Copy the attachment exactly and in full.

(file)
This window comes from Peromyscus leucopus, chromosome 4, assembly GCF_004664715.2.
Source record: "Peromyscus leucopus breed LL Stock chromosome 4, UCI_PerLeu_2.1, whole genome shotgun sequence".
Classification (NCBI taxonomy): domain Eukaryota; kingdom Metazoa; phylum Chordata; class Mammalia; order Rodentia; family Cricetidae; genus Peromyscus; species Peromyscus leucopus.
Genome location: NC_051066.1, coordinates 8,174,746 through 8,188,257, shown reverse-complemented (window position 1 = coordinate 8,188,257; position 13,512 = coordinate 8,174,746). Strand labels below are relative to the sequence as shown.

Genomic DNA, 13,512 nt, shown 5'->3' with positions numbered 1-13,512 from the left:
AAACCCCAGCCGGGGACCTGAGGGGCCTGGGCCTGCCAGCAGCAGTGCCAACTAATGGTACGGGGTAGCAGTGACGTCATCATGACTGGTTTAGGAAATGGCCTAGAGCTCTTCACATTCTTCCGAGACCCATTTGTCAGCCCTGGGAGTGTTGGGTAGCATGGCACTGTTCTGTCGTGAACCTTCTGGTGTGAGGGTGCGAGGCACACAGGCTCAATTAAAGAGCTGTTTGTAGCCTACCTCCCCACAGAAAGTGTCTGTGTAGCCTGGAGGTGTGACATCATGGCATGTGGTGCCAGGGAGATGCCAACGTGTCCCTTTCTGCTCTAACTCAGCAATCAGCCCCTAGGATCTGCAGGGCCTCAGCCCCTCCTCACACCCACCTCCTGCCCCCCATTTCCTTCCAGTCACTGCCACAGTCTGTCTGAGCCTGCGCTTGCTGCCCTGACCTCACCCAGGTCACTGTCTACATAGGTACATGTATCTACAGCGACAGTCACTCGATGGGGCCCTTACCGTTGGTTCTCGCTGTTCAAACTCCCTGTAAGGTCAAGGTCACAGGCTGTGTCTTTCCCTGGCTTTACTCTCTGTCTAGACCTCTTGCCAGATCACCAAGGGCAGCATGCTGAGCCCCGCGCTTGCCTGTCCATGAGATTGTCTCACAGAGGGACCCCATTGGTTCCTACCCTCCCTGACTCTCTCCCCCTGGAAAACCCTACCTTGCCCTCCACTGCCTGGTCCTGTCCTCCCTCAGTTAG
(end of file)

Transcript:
This window comes from Peromyscus leucopus, chromosome 4, assembly GCF_004664715.2.
Source record: "Peromyscus leucopus breed LL Stock chromosome 4, UCI_PerLeu_2.1, whole genome shotgun sequence".
Classification (NCBI taxonomy): domain Eukaryota; kingdom Metazoa; phylum Chordata; class Mammalia; order Rodentia; family Cricetidae; genus Peromyscus; species Peromyscus leucopus.
Genome location: NC_051066.1, coordinates 8,174,746 through 8,188,257, shown reverse-complemented (window position 1 = coordinate 8,188,257; position 13,512 = coordinate 8,174,746). Strand labels below are relative to the sequence as shown.

Genomic DNA, 13,512 nt, shown 5'->3' with positions numbered 1-13,512 from the left:
AAACCCCAGCCGGGGACCTGAGGGGCCTGGGCCTGCCAGCAGCAGTGCCAACTAATGGTACGGGGTAGCAGTGACGTCATCATGACTGGTTTAGGAAATGGCCTAGAGCTCTTCACATTCTTCCGAGACCCATTTGTCAGCCCTGGGAGTGTTGGGTAGCATGGCACTGTTCTGTCGTGAACCTTCTGGTGTGAGGGTGCGAGGCACACAGGCTCAATTAAAGAGCTGTTTGTAGCCTACCTCCCCACAGAAAGTGTCTGTGTAGCCTGGAGGTGTGACATCATGGCATGTGGTGCCAGGGAGATGCCAACGTGTCCCTTTCTGCTCTAACTCAGCAATCAGCCCCTAGGATCTGCAGGGCCTCAGCCCCTCCTCACACCCACCTCCTGCCCCCCATTTCCTTCCAGTCACTGCCACAGTCTGTCTGAGCCTGCGCTTGCTGCCCTGACCTCACCCAGGTCACTGTCTACATAGGTACATGTATCTACAGCGACAGTCACTCGATGGGGCCCTTACCGTTGGTTCTCGCTGTTCAAACTCCCTGTAAGGTCAAGGTCACAGGCTGTGTCTTTCCCTGGCTTTACTCTCTGTCTAGACCTCTTGCCAGATCACCAAGGGCAGCATGCTGAGCCCCGCGCTTGCCTGTCCATGAGATTGTCTCACAGAGGGACCCCATTGGTTCCTACCCTCCCTGACTCTCTCCCCCTGGAAAACCCTACCTTGCCCTCCACTGCCTGGTCCTGTCCTCCCTCAGTTAG